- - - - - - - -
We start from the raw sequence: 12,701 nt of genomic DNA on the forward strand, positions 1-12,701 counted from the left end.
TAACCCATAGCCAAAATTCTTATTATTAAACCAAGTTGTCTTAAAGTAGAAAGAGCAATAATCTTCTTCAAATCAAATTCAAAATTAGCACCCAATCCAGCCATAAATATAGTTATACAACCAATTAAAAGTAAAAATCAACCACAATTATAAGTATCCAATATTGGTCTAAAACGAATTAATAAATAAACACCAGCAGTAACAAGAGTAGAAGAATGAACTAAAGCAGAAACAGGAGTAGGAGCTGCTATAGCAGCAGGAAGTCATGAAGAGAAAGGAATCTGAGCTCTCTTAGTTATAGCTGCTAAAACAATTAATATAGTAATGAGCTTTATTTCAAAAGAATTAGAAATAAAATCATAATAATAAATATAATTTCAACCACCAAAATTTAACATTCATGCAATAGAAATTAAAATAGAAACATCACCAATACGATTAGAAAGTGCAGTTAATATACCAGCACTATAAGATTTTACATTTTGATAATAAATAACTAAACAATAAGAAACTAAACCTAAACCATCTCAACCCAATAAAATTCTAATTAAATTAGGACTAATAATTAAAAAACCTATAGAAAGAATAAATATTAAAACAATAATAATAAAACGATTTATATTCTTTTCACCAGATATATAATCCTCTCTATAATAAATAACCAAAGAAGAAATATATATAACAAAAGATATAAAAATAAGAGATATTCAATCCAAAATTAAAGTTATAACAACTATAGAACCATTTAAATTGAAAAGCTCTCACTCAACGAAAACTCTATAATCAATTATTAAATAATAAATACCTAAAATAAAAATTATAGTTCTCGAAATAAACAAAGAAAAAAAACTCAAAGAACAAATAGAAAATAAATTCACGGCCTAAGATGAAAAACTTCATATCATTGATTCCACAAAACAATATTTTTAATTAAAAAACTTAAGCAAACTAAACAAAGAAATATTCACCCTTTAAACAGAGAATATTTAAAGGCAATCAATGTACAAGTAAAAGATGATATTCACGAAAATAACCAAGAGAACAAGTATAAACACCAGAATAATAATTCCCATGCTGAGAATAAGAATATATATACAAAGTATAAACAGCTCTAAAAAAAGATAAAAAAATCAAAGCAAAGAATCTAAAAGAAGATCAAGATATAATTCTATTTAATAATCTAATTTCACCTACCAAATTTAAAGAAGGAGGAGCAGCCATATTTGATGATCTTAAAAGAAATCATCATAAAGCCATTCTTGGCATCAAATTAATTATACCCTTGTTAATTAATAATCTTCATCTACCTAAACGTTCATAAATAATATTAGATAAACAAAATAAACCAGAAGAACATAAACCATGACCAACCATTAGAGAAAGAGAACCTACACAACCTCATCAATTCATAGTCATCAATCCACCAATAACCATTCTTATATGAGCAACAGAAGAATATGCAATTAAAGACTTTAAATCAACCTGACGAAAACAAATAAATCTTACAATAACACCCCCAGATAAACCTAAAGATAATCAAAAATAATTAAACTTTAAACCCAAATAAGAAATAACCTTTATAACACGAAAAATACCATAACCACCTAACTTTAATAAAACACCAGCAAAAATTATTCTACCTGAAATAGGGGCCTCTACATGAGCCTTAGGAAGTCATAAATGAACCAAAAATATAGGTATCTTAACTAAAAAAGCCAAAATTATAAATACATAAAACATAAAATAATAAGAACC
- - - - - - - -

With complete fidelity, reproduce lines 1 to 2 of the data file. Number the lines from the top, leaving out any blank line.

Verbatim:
We start from the raw sequence: 12,701 nt of genomic DNA on the forward strand, positions 1-12,701 counted from the left end.
TAACCCATAGCCAAAATTCTTATTATTAAACCAAGTTGTCTTAAAGTAGAAAGAGCAATAATCTTCTTCAAATCAAATTCAAAATTAGCACCCAATCCAGCCATAAATATAGTTATACAACCAATTAAAAGTAAAAATCAACCACAATTATAAGTATCCAATATTGGTCTAAAACGAATTAATAAATAAACACCAGCAGTAACAAGAGTAGAAGAATGAACTAAAGCAGAAACAGGAGTAGGAGCTGCTATAGCAGCAGGAAGTCATGAAGAGAAAGGAATCTGAGCTCTCTTAGTTATAGCTGCTAAAACAATTAATATAGTAATGAGCTTTATTTCAAAAGAATTAGAAATAAAATCATAATAATAAATATAATTTCAACCACCAAAATTTAACATTCATGCAATAGAAATTAAAATAGAAACATCACCAATACGATTAGAAAGTGCAGTTAATATACCAGCACTATAAGATTTTACATTTTGATAATAAATAACTAAACAATAAGAAACTAAACCTAAACCATCTCAACCCAATAAAATTCTAATTAAATTAGGACTAATAATTAAAAAACCTATAGAAAGAATAAATATTAAAACAATAATAATAAAACGATTTATATTCTTTTCACCAGATATATAATCCTCTCTATAATAAATAACCAAAGAAGAAATATATATAACAAAAGATATAAAAATAAGAGATATTCAATCCAAAATTAAAGTTATAACAACTATAGAACCATTTAAATTGAAAAGCTCTCACTCAACGAAAACTCTATAATCAATTATTAAATAATAAATACCTAAAATAAAAATTATAGTTCTCGAAATAAACAAAGAAAAAAAACTCAAAGAACAAATAGAAAATAAATTCACGGCCTAAGATGAAAAACTTCATATCATTGATTCCACAAAACAATATTTTTAATTAAAAAACTTAAGCAAACTAAACAAAGAAATATTCACCCTTTAAACAGAGAATATTTAAAGGCAATCAATGTACAAGTAAAAGATGATATTCACGAAAATAACCAAGAGAACAAGTATAAACACCAGAATAATAATTCCCATGCTGAGAATAAGAATATATATACAAAGTATAAACAGCTCTAAAAAAAGATAAAAAAATCAAAGCAAAGAATCTAAAAGAAGATCAAGATATAATTCTATTTAATAATCTAATTTCACCTACCAAATTTAAAGAAGGAGGAGCAGCCATATTTGATGATCTTAAAAGAAATCATCATAAAGCCATTCTTGGCATCAAATTAATTATACCCTTGTTAATTAATAATCTTCATCTACCTAAACGTTCATAAATAATATTAGATAAACAAAATAAACCAGAAGAACATAAACCATGACCAACCATTAGAGAAAGAGAACCTACACAACCTCATCAATTCATAGTCATCAATCCACCAATAACCATTCTTATATGAGCAACAGAAGAATATGCAATTAAAGACTTTAAATCAACCTGACGAAAACAAATAAATCTTACAATAACACCCCCAGATAAACCTAAAGATAATCAAAAATAATTAAACTTTAAACCCAAATAAGAAATAACCTTTATAACACGAAAAATACCATAACCACCTAACTTTAATAAAACACCAGCAAAAATTATTCTACCTGAAATAGGGGCCTCTACATGAGCCTTAGGAAGTCATAAATGAACCAAAAATATAGGTATCTTAACTAAAAAAGCCAAAATTATAAATACATAAAACATAAAATAATAAGAACC